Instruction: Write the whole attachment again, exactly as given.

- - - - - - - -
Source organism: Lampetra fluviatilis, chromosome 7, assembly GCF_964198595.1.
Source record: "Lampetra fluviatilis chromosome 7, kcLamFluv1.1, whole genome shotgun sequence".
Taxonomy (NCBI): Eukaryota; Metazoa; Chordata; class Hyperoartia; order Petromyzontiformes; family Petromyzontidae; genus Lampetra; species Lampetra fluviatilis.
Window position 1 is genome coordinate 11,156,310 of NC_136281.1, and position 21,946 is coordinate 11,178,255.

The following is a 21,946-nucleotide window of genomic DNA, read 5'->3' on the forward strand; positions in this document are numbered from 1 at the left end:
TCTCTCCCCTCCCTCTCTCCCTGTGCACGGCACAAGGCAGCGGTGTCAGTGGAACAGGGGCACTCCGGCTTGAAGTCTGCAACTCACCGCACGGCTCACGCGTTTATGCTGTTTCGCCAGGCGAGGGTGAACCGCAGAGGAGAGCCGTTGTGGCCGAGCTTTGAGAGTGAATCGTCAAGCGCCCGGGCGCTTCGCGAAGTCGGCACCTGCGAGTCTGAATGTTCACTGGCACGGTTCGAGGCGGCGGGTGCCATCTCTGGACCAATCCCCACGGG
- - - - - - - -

Source organism: Lampetra fluviatilis, chromosome 7, assembly GCF_964198595.1.
Source record: "Lampetra fluviatilis chromosome 7, kcLamFluv1.1, whole genome shotgun sequence".
Taxonomy (NCBI): Eukaryota; Metazoa; Chordata; class Hyperoartia; order Petromyzontiformes; family Petromyzontidae; genus Lampetra; species Lampetra fluviatilis.
Window position 1 is genome coordinate 11,156,310 of NC_136281.1, and position 21,946 is coordinate 11,178,255.

The following is a 21,946-nucleotide window of genomic DNA, read 5'->3' on the forward strand; positions in this document are numbered from 1 at the left end:
TCTCTCCCCTCCCTCTCTCCCTGTGCACGGCACAAGGCAGCGGTGTCAGTGGAACAGGGGCACTCCGGCTTGAAGTCTGCAACTCACCGCACGGCTCACGCGTTTATGCTGTTTCGCCAGGCGAGGGTGAACCGCAGAGGAGAGCCGTTGTGGCCGAGCTTTGAGAGTGAATCGTCAAGCGCCCGGGCGCTTCGCGAAGTCGGCACCTGCGAGTCTGAATGTTCACTGGCACGGTTCGAGGCGGCGGGTGCCATCTCTGGACCAATCCCCACGGG